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Inheritance Tax

Periodic and exit charges

Any non-exempt gifts into a trust that is subject to the relevant property regime are treated as chargeable lifetime transfers and carry with them the possibility of a number of inheritance tax charges. The relevant property regime applies to trusts such as discretionary trusts and lifetime interest in possession trusts.

At outset, if the gift (together with any other chargeable lifetime transfers in the last seven years) exceeds the available nil rate band then there is a 20% lifetime inheritance tax charge on the excess at outset. Many advisers and clients will therefore ensure that the amount of the chargeable lifetime transfer is within their available nil rate band, meaning that the gift is taxable at 0%.

During the life of the trust, there will be calculations needed on every ten-year anniversary and when any assets are distributed by the trustees to the beneficiaries.

Let us look at these charges and how they work.

Periodic charges

On every ten-year anniversary, the trustees will need to compare the value of the trust fund with the level of nil rate band in force at that time.

If the value of the trust fund plus any distributions of capital to the beneficiaries in the previous ten years is greater than the available nil rate band on the ten year anniversary a periodic charge will apply. The available nil rate band used is the nil rate band on the ten-year anniversary, reduced by any other chargeable lifetime transfers made by the settlor in the seven years before commencement of the trust.Where a periodic charge applies, it will be equal to 6% (at current rates) of the excess of the total of the above calculation over the nil rate band and is usually payable by the trustees from trust assets.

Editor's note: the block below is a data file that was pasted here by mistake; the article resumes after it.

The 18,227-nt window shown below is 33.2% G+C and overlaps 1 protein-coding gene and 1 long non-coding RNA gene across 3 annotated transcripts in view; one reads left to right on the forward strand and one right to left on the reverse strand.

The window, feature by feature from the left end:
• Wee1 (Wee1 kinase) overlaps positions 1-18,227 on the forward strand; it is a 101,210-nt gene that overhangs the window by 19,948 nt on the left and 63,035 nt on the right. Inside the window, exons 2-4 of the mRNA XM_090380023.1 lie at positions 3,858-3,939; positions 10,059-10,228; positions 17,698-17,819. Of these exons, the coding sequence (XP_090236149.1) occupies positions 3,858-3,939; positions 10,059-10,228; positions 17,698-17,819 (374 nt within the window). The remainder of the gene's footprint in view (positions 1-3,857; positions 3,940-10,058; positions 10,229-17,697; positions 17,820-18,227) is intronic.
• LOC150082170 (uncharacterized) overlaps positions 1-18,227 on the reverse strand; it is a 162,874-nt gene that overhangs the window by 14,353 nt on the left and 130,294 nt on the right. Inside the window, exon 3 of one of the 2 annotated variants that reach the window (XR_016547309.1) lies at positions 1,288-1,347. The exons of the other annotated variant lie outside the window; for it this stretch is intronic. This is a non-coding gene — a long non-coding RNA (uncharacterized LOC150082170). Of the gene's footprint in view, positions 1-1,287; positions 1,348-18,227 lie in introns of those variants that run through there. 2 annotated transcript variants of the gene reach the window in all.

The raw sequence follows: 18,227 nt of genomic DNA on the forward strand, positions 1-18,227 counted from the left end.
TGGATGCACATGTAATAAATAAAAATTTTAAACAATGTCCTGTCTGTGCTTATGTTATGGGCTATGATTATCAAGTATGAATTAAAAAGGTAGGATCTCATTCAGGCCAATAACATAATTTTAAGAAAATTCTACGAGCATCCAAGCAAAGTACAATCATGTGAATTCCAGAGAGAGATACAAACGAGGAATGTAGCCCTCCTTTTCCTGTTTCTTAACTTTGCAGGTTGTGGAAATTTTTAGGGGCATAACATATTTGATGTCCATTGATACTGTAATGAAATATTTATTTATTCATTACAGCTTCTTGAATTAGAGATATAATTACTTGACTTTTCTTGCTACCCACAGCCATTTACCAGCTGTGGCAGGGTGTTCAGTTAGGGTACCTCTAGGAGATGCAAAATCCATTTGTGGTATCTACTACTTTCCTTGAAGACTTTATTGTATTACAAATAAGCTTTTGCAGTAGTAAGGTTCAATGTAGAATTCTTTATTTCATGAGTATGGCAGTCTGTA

In the simple case where there have been no distributions of capital to the beneficiaries and no previous chargeable lifetime transfers by the settlor, the calculation will therefore look like this:

Periodic charge = (value of trust – nil rate band) x 6%

It is important to remember that if the settlor made any other chargeable lifetime transfers at any time in the seven year period before creating the trust, the full nil rate band will not be available and the chances of a periodic charge will be that much greater.

Exit charges

When money is distributed to beneficiaries, an inheritance tax exit charge could apply.

  • Exit charges in the first ten years
    If lifetime inheritance tax was payable at outset, exit charges will apply in the first ten years. If there was no inheritance tax payable at outset, there will be no inheritance tax exit charges on any distributions of capital to the beneficiaries in the first ten years.

    Any exit charge due in the first ten years of a trust is based on the value of the assets settled into the trust when they were gifted.

  • Exit charges after the first ten years
    Once the trust has passed its first ten-year anniversary, inheritance tax exit charges are always based on the effective rate of tax used for the previous ten-year anniversary charge. If this was zero, there will be no inheritance tax exit charges on any distributions of capital to the beneficiaries in the following ten years.

For the calculation, you must establish the effective rate of tax applying to the trust at outset or at the ten-year anniversary.